Peritoneal dialysis can be an option for unplanned chronic dialysis: initial results from a developing country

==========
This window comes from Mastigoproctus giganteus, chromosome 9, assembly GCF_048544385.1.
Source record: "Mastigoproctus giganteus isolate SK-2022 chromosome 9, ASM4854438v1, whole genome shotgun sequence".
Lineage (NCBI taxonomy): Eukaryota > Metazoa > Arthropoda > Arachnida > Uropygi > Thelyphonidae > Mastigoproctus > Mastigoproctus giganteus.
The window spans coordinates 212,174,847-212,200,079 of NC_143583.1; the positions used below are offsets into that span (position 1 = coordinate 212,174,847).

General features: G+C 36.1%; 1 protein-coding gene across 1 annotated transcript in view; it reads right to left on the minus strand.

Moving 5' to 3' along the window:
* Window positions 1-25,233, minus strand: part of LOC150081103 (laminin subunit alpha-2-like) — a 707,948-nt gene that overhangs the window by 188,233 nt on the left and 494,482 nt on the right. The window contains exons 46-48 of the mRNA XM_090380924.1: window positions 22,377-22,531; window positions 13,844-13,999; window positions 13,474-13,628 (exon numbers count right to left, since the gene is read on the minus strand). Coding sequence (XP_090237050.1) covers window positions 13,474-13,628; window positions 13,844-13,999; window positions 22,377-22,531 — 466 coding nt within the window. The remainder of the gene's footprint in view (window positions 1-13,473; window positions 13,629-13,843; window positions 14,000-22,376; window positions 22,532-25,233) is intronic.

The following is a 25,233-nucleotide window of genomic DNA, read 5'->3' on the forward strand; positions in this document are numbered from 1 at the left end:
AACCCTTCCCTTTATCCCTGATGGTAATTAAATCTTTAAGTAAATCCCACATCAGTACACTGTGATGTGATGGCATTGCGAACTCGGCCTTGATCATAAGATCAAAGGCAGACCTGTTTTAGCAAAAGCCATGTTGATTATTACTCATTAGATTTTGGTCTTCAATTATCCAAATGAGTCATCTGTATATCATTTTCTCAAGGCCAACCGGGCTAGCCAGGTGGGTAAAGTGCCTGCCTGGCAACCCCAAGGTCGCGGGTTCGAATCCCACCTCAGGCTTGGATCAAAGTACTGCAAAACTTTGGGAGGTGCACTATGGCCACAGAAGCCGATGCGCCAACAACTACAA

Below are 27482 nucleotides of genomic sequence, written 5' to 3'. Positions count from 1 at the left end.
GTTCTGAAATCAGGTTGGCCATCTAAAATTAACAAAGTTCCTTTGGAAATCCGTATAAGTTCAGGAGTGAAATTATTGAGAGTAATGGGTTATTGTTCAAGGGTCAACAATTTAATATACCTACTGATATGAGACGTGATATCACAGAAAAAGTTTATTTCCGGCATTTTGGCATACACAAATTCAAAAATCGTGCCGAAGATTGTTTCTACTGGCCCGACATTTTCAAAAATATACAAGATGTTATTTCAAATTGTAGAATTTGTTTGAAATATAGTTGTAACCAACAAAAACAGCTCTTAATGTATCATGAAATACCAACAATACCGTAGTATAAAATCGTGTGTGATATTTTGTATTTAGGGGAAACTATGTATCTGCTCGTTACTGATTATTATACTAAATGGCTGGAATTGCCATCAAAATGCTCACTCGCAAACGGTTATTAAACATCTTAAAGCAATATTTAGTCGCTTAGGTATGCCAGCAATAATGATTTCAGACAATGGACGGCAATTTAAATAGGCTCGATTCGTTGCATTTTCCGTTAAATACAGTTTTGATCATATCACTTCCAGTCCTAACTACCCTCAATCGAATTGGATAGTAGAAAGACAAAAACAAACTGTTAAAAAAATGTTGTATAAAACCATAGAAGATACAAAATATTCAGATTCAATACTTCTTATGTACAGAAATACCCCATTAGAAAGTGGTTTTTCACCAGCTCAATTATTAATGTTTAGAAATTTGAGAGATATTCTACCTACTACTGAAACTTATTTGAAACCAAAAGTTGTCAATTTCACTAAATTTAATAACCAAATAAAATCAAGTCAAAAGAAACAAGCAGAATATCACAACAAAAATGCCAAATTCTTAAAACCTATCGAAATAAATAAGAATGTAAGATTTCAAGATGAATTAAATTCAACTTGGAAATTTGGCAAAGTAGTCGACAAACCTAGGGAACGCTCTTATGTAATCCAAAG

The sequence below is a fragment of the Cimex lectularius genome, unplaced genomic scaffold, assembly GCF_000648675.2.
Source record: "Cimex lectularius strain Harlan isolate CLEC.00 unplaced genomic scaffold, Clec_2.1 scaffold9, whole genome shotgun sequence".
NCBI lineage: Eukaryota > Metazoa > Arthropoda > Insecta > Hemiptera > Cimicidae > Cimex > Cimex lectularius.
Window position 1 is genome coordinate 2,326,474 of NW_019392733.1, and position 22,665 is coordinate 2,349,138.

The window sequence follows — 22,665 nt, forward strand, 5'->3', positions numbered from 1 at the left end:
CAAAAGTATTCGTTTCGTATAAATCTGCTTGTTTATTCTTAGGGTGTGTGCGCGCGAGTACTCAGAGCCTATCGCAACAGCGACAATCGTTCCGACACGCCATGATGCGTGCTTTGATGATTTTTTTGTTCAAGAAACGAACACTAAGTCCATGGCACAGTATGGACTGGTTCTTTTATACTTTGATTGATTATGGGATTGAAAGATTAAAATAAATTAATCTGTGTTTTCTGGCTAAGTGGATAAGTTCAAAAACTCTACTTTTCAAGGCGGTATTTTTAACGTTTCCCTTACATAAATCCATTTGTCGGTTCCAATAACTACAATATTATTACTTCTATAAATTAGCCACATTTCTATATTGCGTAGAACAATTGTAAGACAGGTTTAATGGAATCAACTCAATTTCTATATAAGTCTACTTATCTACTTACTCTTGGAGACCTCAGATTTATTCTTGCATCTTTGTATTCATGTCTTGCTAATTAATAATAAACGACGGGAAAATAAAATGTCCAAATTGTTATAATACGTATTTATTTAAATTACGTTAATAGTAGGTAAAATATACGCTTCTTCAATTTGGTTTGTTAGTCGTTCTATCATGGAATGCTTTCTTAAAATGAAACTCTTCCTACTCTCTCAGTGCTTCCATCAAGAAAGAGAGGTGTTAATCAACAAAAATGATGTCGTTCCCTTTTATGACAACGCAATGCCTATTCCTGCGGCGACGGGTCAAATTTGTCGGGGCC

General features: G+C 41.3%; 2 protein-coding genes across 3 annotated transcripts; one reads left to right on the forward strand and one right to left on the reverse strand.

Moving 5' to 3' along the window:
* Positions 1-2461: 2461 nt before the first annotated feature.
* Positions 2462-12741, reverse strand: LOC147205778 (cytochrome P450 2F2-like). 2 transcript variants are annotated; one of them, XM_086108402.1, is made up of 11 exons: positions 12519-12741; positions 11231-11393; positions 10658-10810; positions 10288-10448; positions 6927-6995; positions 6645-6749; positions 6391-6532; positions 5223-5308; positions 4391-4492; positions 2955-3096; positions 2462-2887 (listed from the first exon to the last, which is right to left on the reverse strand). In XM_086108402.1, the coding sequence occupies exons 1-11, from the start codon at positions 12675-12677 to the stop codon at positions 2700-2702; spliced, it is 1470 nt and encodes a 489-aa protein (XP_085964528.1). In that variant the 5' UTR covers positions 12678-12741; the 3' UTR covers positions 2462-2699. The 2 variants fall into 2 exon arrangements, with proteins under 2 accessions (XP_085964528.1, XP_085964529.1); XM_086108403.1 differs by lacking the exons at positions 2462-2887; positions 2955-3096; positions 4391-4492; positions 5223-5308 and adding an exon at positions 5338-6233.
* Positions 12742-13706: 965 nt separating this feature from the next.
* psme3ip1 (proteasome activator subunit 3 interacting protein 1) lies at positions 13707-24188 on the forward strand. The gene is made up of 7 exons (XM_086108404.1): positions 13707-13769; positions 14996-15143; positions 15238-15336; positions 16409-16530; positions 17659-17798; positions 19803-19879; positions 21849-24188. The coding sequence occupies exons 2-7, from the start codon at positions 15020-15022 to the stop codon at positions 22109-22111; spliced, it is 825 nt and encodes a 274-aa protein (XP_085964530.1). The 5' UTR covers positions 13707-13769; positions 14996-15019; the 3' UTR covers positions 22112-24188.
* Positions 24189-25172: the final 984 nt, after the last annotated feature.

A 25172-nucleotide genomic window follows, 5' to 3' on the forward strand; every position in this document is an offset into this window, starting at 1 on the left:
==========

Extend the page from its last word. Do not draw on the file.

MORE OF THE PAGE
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Aim: Starting dialysis in an unplanned manner is frequent situation in dialysis center even for patients with regular nephrology follow-up. Peritoneal dialysis (PD) appears as an option for unplanned initiation of chronic dialysis, offering the advantage of not using central venous catheters and preserving of residual renal function. Since July 2014, we have offered PD as urgent start for chronic kidney disease (CKD) patients. Methods: It was a prospective study that aimed to evaluate the mortality rate in hospitalized patients who started unplanned urgent PD in the first 90 days. It was used high-volume PD right after (<48 h) PD catheter placement, and it was kept until metabolic and fluid controls were achieved. After hospital discharge, patients were treated with intermittent PD on alternate days at the dialysis unit until family training. Results: Thirty-five patients were included from July 2014 to January 2015. Age was 57.7 ± 19.2 years, diabetes was the main etiology of CKD (40.6 %), and uremia was the main dialysis indication (54.3 %). Metabolic and fluid controls were achieved after five sessions of high-volume PD, and patients remained in intermittent PD for 23.2 ± 7.2 days receiving 11.5 ± .3.1 intermittent PD sessions. Peritonitis and mechanical complications occurred in 14.2 and 25.7 %, respectively. Mortality rate was 20 %, and technique survival was 85.7 %. The chronic PD program presented a growth of 41.1 %. Conclusion: The concept of unplanned start on chronic PD may be feasible, safe, complementary alternative to hemodialysis and a tool to increase the PD penetration rate among incident patients starting dialysis therapy.